Although a communal ceremony can be powerful, it can also be challenging, especially for empaths who are already absorbing/processing the feelings of others and/or those who have a hard time distinguishing their own energetic boundaries (in fact, for most of my life, this was me).
While the effects of the medicine can last 4 to 8 hours, there’s often a cathartic purge of energy, such as vomiting, diarrhea, crying, yawning, etc…. The recovery time is relatively quick once the ceremony ends and it is normal to get sleep that night and be mostly recovered by breakfast. Typically, most participants experience a warm, loving afterglow the following day.
The teachings of this medicine are profound, yet they sometimes can fade quickly, often calling for multiple ceremonies in order to experience lasting results (some devotees will drink dozens if not hundreds of times). Therefore, although Aya’s infinite wisdom can be highly transformative, she can require consistent maintenance.
Iboga comes from the bark of a small shrub that is native to parts of West Africa. Known as the “Tree of Life,” it has been used for thousands of years by groups in Gabon, Cameroon and parts of the Congo. The indigenous devotees of this medicine are called the Bwiti and they use this sacred plant to study life within themselves. As a very deep plant-medicine with ancient wisdom, Iboga gives the user direct access to personal truth, and because it offers profound and life-changing insights, it is often called “the master of all teacher plants.”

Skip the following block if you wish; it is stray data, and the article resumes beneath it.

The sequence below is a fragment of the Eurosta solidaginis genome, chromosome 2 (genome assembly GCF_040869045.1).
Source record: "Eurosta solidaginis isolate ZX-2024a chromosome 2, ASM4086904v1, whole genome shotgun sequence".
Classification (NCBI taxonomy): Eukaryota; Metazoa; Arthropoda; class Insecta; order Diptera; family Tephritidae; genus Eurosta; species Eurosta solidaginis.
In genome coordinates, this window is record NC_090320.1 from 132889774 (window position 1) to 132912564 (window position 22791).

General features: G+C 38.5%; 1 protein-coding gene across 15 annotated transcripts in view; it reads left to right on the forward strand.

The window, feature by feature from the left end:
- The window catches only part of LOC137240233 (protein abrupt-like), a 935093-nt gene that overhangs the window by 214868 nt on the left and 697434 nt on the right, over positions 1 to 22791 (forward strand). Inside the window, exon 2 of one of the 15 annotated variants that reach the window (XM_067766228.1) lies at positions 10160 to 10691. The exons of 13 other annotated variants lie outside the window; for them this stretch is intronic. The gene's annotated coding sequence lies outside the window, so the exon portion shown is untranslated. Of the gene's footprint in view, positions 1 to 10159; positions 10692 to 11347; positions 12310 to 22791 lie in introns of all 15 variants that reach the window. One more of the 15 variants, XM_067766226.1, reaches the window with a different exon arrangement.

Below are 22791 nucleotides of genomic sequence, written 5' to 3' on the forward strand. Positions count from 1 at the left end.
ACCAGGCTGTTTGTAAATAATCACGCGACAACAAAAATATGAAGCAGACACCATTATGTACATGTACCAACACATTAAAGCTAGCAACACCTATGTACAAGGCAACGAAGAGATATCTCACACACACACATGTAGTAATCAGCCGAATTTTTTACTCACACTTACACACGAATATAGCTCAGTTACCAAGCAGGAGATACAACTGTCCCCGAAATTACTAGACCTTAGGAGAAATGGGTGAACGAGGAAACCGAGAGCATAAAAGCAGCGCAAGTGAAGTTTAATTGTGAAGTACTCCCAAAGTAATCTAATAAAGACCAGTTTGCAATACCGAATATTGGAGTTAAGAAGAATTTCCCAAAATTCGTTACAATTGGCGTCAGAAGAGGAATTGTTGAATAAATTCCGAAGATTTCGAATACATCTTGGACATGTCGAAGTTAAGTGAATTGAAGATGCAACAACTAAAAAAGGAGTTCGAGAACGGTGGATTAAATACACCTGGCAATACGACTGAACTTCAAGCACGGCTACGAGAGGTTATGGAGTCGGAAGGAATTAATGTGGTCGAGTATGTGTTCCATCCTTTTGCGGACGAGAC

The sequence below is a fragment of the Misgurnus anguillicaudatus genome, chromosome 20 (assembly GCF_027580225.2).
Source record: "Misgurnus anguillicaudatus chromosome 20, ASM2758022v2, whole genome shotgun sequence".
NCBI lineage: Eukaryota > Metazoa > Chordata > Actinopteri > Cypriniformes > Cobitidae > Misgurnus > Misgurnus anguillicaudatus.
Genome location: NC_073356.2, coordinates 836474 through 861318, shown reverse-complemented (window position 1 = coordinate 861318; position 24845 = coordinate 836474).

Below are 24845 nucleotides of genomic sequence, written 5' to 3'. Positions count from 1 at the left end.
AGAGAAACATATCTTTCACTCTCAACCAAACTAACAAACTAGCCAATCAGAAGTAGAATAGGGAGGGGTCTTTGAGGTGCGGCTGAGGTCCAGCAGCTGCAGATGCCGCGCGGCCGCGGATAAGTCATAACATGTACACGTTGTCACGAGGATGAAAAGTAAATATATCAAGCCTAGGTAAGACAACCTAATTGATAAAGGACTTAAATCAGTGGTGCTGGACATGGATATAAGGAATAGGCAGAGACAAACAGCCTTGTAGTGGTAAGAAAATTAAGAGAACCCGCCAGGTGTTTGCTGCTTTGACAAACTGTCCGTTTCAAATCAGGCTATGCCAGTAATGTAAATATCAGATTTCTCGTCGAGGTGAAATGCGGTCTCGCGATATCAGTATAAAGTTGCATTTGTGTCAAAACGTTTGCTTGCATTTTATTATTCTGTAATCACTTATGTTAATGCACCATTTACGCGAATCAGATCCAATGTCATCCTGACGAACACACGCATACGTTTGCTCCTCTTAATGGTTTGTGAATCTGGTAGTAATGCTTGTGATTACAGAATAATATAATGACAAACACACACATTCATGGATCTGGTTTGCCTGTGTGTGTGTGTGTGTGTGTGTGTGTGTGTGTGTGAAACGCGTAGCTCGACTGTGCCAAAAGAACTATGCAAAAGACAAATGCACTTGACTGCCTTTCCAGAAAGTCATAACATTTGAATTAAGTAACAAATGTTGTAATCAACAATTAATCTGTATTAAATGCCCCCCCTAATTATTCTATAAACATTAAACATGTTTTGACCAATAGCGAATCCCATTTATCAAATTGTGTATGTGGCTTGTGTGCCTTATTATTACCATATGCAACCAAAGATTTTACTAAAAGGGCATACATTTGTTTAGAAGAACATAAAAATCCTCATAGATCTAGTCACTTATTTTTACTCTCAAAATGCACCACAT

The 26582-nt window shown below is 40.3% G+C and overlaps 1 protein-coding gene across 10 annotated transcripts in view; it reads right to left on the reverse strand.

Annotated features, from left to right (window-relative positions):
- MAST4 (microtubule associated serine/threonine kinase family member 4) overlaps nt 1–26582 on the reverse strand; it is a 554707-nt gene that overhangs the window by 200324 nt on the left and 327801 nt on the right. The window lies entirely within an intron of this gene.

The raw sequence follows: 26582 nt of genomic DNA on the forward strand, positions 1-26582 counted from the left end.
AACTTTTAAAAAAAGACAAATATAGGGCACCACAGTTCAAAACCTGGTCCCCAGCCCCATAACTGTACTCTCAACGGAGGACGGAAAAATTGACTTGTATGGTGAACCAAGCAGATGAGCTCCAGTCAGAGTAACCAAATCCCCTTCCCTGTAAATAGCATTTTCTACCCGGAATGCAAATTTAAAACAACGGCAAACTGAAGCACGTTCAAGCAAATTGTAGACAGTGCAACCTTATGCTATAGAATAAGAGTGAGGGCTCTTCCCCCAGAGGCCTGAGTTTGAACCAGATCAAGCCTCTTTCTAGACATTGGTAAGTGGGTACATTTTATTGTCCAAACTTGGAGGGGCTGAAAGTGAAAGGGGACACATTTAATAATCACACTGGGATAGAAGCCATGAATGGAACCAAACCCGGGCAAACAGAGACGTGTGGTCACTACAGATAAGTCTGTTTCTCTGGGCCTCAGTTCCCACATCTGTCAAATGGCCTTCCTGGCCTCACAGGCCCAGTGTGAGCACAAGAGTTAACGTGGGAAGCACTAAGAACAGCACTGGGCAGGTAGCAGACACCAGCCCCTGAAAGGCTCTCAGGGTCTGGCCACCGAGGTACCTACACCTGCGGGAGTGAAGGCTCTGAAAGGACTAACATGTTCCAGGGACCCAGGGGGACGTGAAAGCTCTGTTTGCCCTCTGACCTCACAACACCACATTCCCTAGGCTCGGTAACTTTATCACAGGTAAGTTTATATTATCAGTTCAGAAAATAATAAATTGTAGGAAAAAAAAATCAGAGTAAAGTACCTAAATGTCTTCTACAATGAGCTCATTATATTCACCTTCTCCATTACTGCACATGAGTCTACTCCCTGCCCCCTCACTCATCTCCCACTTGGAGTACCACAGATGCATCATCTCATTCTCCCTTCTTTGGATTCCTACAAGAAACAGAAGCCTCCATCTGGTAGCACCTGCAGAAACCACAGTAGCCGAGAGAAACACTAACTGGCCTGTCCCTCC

Through a very grounding energy, Iboga can take us down intothe rootof who we are, pushing us to truly look into the depths of ourselves, our lineage and our belief systems. As a medicine that heals the mind, it pulls and cleanses stored files within the psyche as if it is de-fragging the hard-drive of an internal operating system; its mission is to create more peace and quiet within. Iboga also calms the central nervous system, drastically reducing the “fight or flight” response in many individuals, and it is also believed to rewire neurotransmitters in the brain.